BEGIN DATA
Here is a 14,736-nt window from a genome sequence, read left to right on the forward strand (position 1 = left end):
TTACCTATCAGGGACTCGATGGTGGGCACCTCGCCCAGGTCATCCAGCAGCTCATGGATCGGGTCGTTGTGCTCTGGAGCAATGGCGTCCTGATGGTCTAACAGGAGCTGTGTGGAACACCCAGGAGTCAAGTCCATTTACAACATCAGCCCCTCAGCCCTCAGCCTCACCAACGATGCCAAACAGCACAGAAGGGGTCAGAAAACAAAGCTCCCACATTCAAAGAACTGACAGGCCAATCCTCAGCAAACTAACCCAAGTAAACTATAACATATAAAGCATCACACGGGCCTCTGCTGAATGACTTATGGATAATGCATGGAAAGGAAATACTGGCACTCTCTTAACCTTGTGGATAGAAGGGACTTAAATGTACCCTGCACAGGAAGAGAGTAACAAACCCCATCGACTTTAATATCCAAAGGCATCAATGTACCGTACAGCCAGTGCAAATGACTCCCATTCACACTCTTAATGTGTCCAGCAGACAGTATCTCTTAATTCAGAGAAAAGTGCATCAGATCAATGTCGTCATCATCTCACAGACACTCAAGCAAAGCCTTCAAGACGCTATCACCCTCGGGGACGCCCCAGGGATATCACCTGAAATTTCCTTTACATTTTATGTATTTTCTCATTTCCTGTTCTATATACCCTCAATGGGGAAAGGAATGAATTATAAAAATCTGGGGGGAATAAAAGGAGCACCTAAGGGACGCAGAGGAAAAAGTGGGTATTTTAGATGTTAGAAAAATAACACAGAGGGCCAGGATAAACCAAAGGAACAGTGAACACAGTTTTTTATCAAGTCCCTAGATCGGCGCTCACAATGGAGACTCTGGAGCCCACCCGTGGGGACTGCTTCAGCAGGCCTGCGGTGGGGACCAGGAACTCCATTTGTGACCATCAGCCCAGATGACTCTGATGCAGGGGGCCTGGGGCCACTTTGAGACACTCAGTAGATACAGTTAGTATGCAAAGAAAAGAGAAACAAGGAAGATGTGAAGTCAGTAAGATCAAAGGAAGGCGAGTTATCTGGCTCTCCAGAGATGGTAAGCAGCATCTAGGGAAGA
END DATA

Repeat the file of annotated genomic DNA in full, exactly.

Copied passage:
Here is a 14,736-nt window from a genome sequence, read left to right on the forward strand (position 1 = left end):
TTACCTATCAGGGACTCGATGGTGGGCACCTCGCCCAGGTCATCCAGCAGCTCATGGATCGGGTCGTTGTGCTCTGGAGCAATGGCGTCCTGATGGTCTAACAGGAGCTGTGTGGAACACCCAGGAGTCAAGTCCATTTACAACATCAGCCCCTCAGCCCTCAGCCTCACCAACGATGCCAAACAGCACAGAAGGGGTCAGAAAACAAAGCTCCCACATTCAAAGAACTGACAGGCCAATCCTCAGCAAACTAACCCAAGTAAACTATAACATATAAAGCATCACACGGGCCTCTGCTGAATGACTTATGGATAATGCATGGAAAGGAAATACTGGCACTCTCTTAACCTTGTGGATAGAAGGGACTTAAATGTACCCTGCACAGGAAGAGAGTAACAAACCCCATCGACTTTAATATCCAAAGGCATCAATGTACCGTACAGCCAGTGCAAATGACTCCCATTCACACTCTTAATGTGTCCAGCAGACAGTATCTCTTAATTCAGAGAAAAGTGCATCAGATCAATGTCGTCATCATCTCACAGACACTCAAGCAAAGCCTTCAAGACGCTATCACCCTCGGGGACGCCCCAGGGATATCACCTGAAATTTCCTTTACATTTTATGTATTTTCTCATTTCCTGTTCTATATACCCTCAATGGGGAAAGGAATGAATTATAAAAATCTGGGGGGAATAAAAGGAGCACCTAAGGGACGCAGAGGAAAAAGTGGGTATTTTAGATGTTAGAAAAATAACACAGAGGGCCAGGATAAACCAAAGGAACAGTGAACACAGTTTTTTATCAAGTCCCTAGATCGGCGCTCACAATGGAGACTCTGGAGCCCACCCGTGGGGACTGCTTCAGCAGGCCTGCGGTGGGGACCAGGAACTCCATTTGTGACCATCAGCCCAGATGACTCTGATGCAGGGGGCCTGGGGCCACTTTGAGACACTCAGTAGATACAGTTAGTATGCAAAGAAAAGAGAAACAAGGAAGATGTGAAGTCAGTAAGATCAAAGGAAGGCGAGTTATCTGGCTCTCCAGAGATGGTAAGCAGCATCTAGGGAAGA